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Why in C# it is not allowed for derived classes to have greater accessibility than its base class.

For example this will give error : Inconsistent accessibility: base class 'BaseClass' is less accessible than class 'DerivedClass'

internal class BaseClass
{
}

public class DerivedClass : BaseClass
{
}

And why it is allowed in Java.

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4 Answers 4

up vote 11 down vote accepted

UPDATE: This question was the subject of my blog on November 13th 2012. Thanks for the great question!

Why in C# it is not allowed for derived classes to have greater accessibility than its base class?

In addition to the other good answers, consider this scenario. You and your coworker Alice are working on different parts of the same assembly. Alice writes a class:

public class ComplicatedClass
{
    public void DoDangerousThing() { ... }
}

You then write

public class EvenMoreComplicatedClass : ComplicatedClass
{
}

Great. Now Alice gets a security review from Bob, and they realize that (1) no customer ever needs to use ComplicatedClass, and (2) DoDangerousThing exposes a security hole that hostile code could take advantage of. Internal code of course does not.

So Alice changes her code to

internal class ComplicatedClass
{
    public void DoDangerousThing() { ... }
}

Figuring there is no need to change "public" to "internal" on the method because of course public means "public to things that can see this class", and now no external code can see this class.

What should happen to your code when Alice recompiles with this change? It should fail to compile. You have made an assumption that users need to see the base class, and Alice has made a change that violates that assumption. The safe thing to do is for the compiler to tell Alice that she needs to come talk to you so that you can resolve this problem without exposing the customer to the vulnerability of DoDangerousThing.

Why it is allowed in Java?

No idea, sorry.

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Thank you for the detailed answer. –  NDeveloper May 19 '11 at 3:47

This way, it would be trivial to use a class marked as internal or private as if it were public, by just doing an empty override, just like you did in your example. This would defeat the purpose of marking classes anything other than public at all.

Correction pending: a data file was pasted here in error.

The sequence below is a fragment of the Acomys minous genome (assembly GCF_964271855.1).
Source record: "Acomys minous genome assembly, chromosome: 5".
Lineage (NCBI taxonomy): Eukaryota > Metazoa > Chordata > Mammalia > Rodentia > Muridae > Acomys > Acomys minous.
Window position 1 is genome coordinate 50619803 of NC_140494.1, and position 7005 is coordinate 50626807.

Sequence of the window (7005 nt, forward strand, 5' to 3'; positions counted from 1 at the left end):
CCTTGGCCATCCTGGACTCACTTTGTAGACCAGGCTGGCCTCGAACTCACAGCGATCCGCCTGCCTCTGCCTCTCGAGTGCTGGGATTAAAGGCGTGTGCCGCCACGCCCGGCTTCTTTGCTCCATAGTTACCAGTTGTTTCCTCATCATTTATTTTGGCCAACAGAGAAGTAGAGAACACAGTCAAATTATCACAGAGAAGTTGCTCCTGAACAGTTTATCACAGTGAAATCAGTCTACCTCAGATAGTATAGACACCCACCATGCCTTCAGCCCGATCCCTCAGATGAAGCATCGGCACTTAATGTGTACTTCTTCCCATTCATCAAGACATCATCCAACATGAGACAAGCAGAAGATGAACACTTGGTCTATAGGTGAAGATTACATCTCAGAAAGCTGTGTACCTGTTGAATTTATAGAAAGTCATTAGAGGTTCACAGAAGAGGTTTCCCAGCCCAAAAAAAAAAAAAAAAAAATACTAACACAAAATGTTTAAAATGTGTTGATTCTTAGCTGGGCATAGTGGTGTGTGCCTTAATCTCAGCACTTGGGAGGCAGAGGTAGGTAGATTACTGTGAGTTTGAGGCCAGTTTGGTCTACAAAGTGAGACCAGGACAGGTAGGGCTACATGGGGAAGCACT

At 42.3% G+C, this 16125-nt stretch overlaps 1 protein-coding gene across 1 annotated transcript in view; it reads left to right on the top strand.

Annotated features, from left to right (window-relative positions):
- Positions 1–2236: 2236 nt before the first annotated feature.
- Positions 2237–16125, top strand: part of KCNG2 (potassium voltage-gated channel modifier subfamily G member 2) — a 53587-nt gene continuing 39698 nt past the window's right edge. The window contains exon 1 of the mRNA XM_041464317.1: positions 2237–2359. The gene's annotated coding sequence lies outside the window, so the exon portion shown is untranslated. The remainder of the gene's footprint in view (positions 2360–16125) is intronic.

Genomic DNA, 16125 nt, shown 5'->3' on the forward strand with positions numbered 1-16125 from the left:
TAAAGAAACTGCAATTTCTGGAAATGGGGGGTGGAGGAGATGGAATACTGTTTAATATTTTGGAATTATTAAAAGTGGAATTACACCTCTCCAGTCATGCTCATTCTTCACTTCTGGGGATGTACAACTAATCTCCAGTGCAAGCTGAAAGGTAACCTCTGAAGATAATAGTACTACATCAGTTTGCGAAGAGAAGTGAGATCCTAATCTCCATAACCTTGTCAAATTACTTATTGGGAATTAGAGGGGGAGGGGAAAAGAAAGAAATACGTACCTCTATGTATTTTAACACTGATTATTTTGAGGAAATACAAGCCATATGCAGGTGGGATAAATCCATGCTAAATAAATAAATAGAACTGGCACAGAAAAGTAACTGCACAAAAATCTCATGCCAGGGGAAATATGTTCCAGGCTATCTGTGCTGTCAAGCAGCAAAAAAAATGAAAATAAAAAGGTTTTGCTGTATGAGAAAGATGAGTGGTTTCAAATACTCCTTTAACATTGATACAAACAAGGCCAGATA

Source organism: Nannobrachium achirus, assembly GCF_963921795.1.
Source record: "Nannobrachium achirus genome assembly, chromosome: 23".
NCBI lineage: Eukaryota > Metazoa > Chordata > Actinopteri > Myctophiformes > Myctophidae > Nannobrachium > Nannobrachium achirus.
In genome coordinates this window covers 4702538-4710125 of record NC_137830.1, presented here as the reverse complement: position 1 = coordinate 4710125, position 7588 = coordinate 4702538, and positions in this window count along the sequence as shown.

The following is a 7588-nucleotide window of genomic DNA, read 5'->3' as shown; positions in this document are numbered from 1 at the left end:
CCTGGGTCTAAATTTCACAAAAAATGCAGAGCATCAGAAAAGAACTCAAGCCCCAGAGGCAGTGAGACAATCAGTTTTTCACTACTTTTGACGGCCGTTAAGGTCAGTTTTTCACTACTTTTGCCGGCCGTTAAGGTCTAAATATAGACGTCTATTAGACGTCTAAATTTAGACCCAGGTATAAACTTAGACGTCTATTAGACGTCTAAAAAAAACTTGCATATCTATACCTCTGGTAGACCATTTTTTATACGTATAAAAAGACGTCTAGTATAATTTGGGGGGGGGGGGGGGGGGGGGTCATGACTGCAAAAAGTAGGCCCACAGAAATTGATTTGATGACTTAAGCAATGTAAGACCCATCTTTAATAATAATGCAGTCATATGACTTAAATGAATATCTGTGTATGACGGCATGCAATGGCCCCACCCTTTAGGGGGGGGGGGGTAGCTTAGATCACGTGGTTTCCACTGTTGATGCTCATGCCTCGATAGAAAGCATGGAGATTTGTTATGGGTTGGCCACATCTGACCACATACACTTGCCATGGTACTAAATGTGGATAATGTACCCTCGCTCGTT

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In this case why it is allowed to have methods with greater accessibility than class –  NDeveloper May 18 '11 at 11:37
1  
@NDeveloper - So you can override base class methods. –  Buh Buh May 18 '11 at 13:30

internal is not the same as package private in Java. The user of DerivedClass may not have or have access to the DLL that BaseClass is in so DerivedClass can't depend on it. Package privacy is a much looser concept in Java - but in your example, DerivedClass would have to be in the same package as BaseClass so there's a good chance the client user would have both of those classes so Java allows it.

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The user of DerivedClass may not have or have access to the DLL that BaseClass is in so DerivedClass can't depend on it. Are you suggesting that you can't inherit from a class in a different DLL? –  Buh Buh May 18 '11 at 10:31
    
No. I have boldfaced the may to make that a little clearer. –  alpian May 18 '11 at 10:54

Because otherwise you would be expossing the BaseClass members further than intended.

One example of a problem would be public const int Age. This is ok because it is only expossed within the same assembly, so versioning is safe. If you now use inheritence to make the class public you are exposing this const field outside of the assembily. This could cause errors if the value is ever changed.

Often I make a class internal so that I don't have to worry so much about versioning it's public interface in the future. I am free to change it at any time and as long as that one assembily compiles it is ok. If someone came along and expossed it publicly, I would now have to resepect that public interface forever.

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Though I take your point, the example is poorly motivated. If a constant changes then it should not have been a constant in the first place. Only use constants for things that are actually constant: the number of eggs in a dozen, the atomic number of lead, the value of pi, and so on. If it can possibly change, it isn't a constant. –  Eric Lippert May 18 '11 at 14:29
    
Yeah you're right. I should have come up with a less contrived example. –  Buh Buh May 18 '11 at 14:37

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